Tuesday, February 11, 2014

Sneakery Peekery… art from two works-in-progress.

What’s your favourite way to illustrate a story you’ll be self-publishing?  Do you wait for it to be completely finished, for the text to be polished and ready to go to print, or do you find an illustrator at the first glimmer of a complete story? 

Me, I fall into the latter category – give me pictures as soon as possible, please!

Right now, I’m kind of wondering why I always feel most creative at the times in my life when I am otherwise busiest?  Probably has something to do with procrastination, and not doing the things that are expected of me in other areas! 

But it’s good news for my writing.  And since I love to see pictures of my stories, here are sneak peeks of illustrations two very different works-in-progress that are approaching the finish line.

Two works in progress

The first is a rhyming kids’ book about Chanukah (yeah, yeah, a bit late for that, I know – but there’s always next year!).  The illustrator is creating a very “paint-like” effect that I’m enjoying watching take shape.  Since it’s for younger kids, this book will include one illustration per page.

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The second is a longer book, made up of ten short chapters, a story of a poor boy somewhere in Eastern Europe about a hundred years ago who comes across some mischievous monkeys…

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As a longer book, there are only 1-2 illustrations per chapter, and I decided that, except for the cover, black-and-white is all I really need or want.  I really like how the artist has captured an “old-world” feel in the illustrations I’ve seen so far.  The kid reminds me, just a little, of the wonderful characters drawn by Mercer Mayer for John Dennis Fitzgerald’s The Great Brain series, stories I really loved as a child.

Neither of these stories are anywhere near ready for publication.  Perhaps they’re so close to conception that you’d even call them “embryonic” rather than “fetal.”

Why get the pictures organized so early in the process?

Personally, I find it inspiring to start preparing the illustrations as soon as the story itself has taken on its more-or-less final shape.  When I’m happy with the art, I think it makes even me take the story itself more seriously and do my utmost to whip it into shape so it will be a total package worthy of all this time, attention, and yeah, money.

Both of these illustrators are on fiverr.  I haven’t yet found an artist through any other channel who will work for the peanuts I can afford to pay.  In some cases, they’re double gigs, costing more than $5; others really are a single $5 gig, which – as a novice writer – is a formerly-unimaginable luxury.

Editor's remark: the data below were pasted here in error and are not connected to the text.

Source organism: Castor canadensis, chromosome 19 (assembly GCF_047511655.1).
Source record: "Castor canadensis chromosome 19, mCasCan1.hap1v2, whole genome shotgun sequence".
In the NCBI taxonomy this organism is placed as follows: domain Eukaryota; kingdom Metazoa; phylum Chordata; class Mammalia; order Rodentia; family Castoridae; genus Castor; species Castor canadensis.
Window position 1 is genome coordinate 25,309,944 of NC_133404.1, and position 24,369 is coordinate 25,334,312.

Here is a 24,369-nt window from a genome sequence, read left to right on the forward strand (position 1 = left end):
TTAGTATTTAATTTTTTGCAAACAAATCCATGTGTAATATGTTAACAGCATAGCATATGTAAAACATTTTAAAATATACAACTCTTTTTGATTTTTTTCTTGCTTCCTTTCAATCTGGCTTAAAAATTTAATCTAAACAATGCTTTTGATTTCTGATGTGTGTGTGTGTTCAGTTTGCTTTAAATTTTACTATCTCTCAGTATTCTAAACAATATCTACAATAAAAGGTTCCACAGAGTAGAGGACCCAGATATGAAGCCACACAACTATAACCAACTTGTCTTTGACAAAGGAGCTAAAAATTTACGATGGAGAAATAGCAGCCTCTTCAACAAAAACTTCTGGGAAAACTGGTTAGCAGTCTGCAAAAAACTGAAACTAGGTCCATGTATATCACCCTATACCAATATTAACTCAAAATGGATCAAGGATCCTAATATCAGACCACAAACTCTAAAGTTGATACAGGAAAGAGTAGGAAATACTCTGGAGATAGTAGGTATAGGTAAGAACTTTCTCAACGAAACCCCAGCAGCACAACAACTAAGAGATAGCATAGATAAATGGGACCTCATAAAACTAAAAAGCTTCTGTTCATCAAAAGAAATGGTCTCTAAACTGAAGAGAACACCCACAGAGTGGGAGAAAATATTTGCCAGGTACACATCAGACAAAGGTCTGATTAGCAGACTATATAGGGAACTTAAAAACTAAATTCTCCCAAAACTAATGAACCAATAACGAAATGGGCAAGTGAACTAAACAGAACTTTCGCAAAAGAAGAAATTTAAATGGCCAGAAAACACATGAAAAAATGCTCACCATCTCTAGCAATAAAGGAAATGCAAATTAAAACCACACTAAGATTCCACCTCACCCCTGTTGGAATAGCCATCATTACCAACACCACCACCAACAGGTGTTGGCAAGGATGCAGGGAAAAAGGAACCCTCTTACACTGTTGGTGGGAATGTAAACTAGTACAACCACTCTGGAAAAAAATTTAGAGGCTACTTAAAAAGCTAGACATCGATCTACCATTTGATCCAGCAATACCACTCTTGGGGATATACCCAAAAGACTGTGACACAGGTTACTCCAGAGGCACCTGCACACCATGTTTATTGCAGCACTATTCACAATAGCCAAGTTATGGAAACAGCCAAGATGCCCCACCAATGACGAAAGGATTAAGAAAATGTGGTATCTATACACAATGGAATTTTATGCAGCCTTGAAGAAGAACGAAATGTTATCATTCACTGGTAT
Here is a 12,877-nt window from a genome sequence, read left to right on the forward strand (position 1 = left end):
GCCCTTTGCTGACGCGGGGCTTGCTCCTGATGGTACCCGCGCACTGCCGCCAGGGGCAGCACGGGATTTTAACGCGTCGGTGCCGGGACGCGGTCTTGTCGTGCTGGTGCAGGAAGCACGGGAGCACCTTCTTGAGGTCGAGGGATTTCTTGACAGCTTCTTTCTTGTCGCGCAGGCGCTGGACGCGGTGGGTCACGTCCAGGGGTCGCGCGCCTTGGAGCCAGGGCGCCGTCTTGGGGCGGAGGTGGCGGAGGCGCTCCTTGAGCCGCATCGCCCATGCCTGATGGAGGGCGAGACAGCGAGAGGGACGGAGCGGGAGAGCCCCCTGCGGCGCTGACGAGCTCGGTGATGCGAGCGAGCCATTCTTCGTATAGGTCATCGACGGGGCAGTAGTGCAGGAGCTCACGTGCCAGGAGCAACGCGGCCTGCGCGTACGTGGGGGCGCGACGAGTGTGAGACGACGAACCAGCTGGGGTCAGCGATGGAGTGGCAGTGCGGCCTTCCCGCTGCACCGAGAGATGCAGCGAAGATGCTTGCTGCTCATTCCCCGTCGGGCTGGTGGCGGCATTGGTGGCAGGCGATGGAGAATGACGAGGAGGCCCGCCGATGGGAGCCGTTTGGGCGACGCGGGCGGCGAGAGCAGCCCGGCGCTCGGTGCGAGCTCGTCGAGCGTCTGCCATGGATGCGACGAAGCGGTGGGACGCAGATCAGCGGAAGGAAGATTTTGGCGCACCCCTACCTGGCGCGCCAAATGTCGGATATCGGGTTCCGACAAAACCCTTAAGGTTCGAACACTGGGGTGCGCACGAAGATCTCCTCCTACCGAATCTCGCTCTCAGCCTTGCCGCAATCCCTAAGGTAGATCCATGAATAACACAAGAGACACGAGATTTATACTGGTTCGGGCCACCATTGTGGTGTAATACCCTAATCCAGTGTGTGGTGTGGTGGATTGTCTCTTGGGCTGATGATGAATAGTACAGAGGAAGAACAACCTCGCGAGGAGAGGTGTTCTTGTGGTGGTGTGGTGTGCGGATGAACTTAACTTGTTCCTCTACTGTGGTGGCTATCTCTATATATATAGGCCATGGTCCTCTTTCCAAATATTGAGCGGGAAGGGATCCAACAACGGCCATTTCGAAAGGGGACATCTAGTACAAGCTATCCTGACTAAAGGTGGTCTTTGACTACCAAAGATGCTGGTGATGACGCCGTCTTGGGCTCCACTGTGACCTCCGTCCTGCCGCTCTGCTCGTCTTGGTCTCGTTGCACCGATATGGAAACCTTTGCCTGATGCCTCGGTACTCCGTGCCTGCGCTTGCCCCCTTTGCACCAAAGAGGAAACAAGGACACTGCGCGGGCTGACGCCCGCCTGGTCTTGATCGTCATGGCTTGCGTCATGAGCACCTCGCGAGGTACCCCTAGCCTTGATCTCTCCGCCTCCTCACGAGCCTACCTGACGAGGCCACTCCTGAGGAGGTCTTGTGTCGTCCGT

I will warn you, though… what you get for $5 on fiverr, especially if you’re in a hurry, is NOT what you get if a) you’re willing to spend more, and/or b) you’re willing to wait longer.  There are still some good cheap artists on there, but for most, there’s a backlog and you should be prepared to be patient.

Which is yet another reason I like to order early – it can take what seems like an eternity.

Whoops – and a third.

Oh – here’s another story I forgot to mention.  This is just something I wrote for fun the other day, and if the other two could be considered embryonic, it’s more of a zygote, and the art is appropriately sketchy to match at this stage.


As a lousy artist (I really am!), I’m grateful for the modern luxury of being able to visualize my stories exactly as I’ve pictured them and watching them come to life.  It would be nice to be picked up by a “real” publisher, and then to not have to buy the illustrations myself, but I doubt I’d ever have as much creative control over the final images.

Whether that’s a good thing or a bad thing, I’m not 100% sure.  Sometimes I think it’s too much responsibility for someone with zero visual talent.  But on other days, I think I read enough and see enough kids’ books to know what kind of pictures I like.  And then I think I have all the expertise I could possibly need.

What do you think? 

In an ideal world, would you have total control of the illustrations, or would you rather turn your text over to an illustrator, sit back, relax, and see what he or she can make of it?  (or something in between) 

Tell me about your ideal creative experience!


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